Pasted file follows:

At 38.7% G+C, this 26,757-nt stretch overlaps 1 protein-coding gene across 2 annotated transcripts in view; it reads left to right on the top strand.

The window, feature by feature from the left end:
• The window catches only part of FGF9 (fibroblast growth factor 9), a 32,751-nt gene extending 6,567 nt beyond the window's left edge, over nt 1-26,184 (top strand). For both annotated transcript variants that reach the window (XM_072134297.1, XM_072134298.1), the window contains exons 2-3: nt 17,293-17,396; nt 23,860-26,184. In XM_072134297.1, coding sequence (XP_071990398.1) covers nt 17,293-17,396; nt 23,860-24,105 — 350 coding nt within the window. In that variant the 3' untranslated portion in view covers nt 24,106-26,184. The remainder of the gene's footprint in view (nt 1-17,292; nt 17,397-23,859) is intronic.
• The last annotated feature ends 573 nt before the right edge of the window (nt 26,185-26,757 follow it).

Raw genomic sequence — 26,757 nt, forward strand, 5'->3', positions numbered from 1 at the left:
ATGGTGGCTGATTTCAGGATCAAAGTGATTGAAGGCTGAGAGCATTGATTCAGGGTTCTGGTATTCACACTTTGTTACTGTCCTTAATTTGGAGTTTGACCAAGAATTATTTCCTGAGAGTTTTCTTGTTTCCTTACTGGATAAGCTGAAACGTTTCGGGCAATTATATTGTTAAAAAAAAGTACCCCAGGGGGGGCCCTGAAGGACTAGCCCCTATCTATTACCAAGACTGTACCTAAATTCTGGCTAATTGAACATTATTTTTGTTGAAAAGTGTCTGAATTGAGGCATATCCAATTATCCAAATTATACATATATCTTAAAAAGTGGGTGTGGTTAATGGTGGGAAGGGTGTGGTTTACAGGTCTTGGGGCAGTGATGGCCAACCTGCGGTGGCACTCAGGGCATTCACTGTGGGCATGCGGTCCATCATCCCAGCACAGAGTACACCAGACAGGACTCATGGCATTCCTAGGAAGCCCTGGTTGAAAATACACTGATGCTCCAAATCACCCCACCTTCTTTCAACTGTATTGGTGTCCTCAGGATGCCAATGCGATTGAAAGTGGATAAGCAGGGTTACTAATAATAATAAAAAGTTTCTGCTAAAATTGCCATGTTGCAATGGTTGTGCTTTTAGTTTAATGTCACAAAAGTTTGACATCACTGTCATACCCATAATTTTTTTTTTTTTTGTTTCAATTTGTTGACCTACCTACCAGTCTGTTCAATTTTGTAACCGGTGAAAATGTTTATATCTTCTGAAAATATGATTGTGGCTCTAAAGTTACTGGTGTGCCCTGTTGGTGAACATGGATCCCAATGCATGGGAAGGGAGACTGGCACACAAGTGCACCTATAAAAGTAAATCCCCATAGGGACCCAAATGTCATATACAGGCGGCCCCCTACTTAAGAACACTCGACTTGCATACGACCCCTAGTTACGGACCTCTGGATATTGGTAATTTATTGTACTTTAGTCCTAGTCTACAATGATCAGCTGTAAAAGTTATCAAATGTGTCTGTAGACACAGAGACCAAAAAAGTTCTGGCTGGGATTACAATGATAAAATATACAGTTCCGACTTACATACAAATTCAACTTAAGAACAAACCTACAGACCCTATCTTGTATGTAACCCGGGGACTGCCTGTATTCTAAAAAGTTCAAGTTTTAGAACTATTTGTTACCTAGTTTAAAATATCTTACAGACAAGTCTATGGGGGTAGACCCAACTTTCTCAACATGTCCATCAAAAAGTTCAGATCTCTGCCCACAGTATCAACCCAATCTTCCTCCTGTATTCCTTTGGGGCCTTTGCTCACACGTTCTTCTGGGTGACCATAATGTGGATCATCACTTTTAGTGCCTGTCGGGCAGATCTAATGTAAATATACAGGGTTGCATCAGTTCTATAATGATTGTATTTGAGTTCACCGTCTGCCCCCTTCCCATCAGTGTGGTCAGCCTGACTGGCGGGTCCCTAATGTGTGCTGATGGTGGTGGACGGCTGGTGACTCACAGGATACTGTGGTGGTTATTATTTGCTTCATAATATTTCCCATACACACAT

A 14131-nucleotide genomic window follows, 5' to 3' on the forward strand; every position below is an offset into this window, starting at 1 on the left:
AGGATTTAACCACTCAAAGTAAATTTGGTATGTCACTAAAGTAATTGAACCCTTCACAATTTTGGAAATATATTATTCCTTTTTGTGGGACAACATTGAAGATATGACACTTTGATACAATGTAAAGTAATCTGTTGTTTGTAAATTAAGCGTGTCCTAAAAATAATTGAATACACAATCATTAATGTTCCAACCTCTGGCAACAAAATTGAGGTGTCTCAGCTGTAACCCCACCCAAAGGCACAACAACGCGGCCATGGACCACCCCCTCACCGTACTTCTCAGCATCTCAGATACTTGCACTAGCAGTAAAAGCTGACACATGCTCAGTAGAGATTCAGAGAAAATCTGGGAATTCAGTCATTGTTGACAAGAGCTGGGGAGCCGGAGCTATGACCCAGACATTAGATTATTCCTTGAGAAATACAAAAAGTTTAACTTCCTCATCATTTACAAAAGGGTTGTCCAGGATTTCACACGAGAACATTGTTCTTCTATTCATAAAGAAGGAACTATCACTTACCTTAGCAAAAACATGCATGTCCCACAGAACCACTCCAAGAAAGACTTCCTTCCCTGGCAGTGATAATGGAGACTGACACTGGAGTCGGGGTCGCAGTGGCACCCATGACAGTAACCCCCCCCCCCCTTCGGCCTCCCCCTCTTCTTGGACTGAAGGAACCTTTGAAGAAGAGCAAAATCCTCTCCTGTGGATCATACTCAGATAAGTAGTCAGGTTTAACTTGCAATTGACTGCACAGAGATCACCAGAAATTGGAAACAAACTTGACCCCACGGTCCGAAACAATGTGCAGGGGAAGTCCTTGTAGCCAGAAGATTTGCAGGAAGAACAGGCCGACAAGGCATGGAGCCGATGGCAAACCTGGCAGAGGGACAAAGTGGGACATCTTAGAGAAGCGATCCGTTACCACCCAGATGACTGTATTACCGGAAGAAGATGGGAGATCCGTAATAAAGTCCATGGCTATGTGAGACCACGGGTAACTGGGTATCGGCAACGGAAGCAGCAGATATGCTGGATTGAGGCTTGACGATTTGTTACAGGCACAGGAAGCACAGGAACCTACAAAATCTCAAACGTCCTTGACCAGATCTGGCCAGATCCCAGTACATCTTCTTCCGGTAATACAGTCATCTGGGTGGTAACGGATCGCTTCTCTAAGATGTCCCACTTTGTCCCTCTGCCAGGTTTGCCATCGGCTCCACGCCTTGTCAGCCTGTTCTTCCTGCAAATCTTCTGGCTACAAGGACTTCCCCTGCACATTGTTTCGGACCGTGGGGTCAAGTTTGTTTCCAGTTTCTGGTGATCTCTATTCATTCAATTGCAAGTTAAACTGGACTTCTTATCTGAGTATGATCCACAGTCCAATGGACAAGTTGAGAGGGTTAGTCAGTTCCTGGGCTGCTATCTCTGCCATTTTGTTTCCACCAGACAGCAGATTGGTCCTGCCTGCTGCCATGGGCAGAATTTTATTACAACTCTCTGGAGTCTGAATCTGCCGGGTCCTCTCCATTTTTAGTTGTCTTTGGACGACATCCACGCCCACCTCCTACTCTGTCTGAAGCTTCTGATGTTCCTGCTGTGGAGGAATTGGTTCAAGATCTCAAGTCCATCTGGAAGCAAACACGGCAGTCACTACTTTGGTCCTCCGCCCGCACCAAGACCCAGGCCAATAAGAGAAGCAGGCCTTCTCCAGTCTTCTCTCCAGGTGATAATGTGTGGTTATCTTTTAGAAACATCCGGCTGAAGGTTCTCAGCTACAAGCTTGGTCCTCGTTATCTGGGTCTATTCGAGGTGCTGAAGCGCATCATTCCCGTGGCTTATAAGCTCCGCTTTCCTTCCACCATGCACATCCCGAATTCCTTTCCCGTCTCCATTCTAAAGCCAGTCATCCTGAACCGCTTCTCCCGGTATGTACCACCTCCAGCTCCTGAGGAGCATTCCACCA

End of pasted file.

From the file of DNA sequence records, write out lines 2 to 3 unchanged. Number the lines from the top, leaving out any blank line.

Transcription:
The window, feature by feature from the left end:
• The window catches only part of FGF9 (fibroblast growth factor 9), a 32,751-nt gene extending 6,567 nt beyond the window's left edge, over nt 1-26,184 (top strand). For both annotated transcript variants that reach the window (XM_072134297.1, XM_072134298.1), the window contains exons 2-3: nt 17,293-17,396; nt 23,860-26,184. In XM_072134297.1, coding sequence (XP_071990398.1) covers nt 17,293-17,396; nt 23,860-24,105 — 350 coding nt within the window. In that variant the 3' untranslated portion in view covers nt 24,106-26,184. The remainder of the gene's footprint in view (nt 1-17,292; nt 17,397-23,859) is intronic.